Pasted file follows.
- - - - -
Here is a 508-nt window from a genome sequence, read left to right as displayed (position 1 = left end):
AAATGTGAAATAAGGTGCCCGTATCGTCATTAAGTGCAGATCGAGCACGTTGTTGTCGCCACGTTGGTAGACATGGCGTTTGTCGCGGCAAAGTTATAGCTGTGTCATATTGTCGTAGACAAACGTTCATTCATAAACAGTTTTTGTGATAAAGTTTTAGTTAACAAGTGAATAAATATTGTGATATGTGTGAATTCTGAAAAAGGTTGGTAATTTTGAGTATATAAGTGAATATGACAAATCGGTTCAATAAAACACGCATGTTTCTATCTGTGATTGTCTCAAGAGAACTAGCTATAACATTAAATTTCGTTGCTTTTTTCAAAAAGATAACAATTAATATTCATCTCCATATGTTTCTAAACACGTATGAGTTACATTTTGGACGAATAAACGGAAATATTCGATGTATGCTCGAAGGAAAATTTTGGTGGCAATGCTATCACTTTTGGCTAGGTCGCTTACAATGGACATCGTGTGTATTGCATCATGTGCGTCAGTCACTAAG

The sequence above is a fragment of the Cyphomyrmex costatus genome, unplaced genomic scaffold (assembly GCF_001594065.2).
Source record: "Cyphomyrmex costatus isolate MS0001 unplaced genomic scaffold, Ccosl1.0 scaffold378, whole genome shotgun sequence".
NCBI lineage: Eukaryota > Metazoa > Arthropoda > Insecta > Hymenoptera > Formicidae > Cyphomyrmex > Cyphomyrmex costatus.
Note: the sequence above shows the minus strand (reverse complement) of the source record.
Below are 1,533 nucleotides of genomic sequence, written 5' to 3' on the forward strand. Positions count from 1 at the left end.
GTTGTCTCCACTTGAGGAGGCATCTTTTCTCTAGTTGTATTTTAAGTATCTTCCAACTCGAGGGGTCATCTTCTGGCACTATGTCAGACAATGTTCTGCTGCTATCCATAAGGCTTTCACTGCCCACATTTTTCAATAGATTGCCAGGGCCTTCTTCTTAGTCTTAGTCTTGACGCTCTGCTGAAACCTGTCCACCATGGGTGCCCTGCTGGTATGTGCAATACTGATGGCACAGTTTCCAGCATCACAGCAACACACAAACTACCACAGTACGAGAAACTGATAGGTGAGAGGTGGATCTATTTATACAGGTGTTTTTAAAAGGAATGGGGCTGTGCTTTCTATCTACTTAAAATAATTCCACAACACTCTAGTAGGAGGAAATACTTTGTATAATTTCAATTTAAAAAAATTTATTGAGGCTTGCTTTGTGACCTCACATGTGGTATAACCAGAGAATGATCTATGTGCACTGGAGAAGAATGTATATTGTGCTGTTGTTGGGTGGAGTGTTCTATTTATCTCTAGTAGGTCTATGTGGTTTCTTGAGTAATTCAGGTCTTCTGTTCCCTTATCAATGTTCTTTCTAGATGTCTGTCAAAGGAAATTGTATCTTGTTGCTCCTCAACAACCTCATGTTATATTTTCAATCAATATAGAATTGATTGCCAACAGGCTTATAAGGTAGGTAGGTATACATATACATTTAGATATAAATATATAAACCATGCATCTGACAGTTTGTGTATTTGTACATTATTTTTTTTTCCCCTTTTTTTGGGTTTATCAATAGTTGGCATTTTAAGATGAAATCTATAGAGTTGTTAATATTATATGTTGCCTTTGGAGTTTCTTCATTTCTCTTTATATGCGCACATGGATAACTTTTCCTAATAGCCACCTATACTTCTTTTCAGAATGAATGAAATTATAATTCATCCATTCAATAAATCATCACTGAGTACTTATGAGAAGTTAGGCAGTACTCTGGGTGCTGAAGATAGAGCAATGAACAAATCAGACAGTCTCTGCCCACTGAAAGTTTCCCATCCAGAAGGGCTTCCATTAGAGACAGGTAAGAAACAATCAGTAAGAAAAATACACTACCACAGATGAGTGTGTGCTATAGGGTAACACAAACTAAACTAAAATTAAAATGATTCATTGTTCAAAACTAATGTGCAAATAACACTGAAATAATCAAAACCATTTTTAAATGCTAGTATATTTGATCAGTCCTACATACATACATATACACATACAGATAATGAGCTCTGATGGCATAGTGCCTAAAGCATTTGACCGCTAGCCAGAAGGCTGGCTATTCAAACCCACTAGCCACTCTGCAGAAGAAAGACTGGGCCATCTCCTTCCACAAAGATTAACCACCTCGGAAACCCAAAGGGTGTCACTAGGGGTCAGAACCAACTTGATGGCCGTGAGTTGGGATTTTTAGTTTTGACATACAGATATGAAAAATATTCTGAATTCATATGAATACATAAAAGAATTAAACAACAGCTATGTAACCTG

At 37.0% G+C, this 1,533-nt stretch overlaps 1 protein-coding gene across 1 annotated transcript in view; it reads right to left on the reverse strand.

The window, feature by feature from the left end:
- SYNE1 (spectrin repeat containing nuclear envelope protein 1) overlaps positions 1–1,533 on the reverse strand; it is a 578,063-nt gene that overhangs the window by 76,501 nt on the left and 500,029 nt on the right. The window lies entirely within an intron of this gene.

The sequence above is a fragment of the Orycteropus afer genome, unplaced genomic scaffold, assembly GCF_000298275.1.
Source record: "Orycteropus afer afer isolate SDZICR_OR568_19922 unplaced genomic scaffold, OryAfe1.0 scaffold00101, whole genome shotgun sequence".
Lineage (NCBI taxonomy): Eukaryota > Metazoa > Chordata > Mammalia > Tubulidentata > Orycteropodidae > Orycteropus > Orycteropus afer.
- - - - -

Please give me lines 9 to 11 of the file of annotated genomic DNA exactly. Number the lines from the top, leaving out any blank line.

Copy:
At 37.0% G+C, this 1,533-nt stretch overlaps 1 protein-coding gene across 1 annotated transcript in view; it reads right to left on the reverse strand.

The window, feature by feature from the left end:
- SYNE1 (spectrin repeat containing nuclear envelope protein 1) overlaps positions 1–1,533 on the reverse strand; it is a 578,063-nt gene that overhangs the window by 76,501 nt on the left and 500,029 nt on the right. The window lies entirely within an intron of this gene.